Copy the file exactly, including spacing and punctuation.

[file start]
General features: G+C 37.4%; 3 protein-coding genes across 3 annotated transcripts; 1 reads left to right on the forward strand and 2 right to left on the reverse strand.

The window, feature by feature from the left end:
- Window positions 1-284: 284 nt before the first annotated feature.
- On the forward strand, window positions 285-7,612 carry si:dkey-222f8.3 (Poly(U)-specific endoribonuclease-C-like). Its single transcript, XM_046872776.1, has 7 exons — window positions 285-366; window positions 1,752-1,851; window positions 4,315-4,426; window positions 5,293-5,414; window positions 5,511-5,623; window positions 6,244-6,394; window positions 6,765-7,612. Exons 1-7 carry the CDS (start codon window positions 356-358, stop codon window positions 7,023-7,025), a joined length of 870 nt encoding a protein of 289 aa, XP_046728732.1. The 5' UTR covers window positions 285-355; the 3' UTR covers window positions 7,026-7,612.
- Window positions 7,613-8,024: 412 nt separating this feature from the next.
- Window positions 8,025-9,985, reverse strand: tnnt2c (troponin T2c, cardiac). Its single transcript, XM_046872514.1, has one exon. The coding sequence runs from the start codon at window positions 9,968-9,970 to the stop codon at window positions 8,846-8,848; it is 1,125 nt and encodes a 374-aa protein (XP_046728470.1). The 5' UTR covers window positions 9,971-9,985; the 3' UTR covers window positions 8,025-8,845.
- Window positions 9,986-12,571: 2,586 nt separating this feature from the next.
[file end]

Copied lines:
General features: G+C 37.4%; 3 protein-coding genes across 3 annotated transcripts; 1 reads left to right on the forward strand and 2 right to left on the reverse strand.

The window, feature by feature from the left end:
- Window positions 1-284: 284 nt before the first annotated feature.
- On the forward strand, window positions 285-7,612 carry si:dkey-222f8.3 (Poly(U)-specific endoribonuclease-C-like). Its single transcript, XM_046872776.1, has 7 exons — window positions 285-366; window positions 1,752-1,851; window positions 4,315-4,426; window positions 5,293-5,414; window positions 5,511-5,623; window positions 6,244-6,394; window positions 6,765-7,612. Exons 1-7 carry the CDS (start codon window positions 356-358, stop codon window positions 7,023-7,025), a joined length of 870 nt encoding a protein of 289 aa, XP_046728732.1. The 5' UTR covers window positions 285-355; the 3' UTR covers window positions 7,026-7,612.
- Window positions 7,613-8,024: 412 nt separating this feature from the next.
- Window positions 8,025-9,985, reverse strand: tnnt2c (troponin T2c, cardiac). Its single transcript, XM_046872514.1, has one exon. The coding sequence runs from the start codon at window positions 9,968-9,970 to the stop codon at window positions 8,846-8,848; it is 1,125 nt and encodes a 374-aa protein (XP_046728470.1). The 5' UTR covers window positions 9,971-9,985; the 3' UTR covers window positions 8,025-8,845.
- Window positions 9,986-12,571: 2,586 nt separating this feature from the next.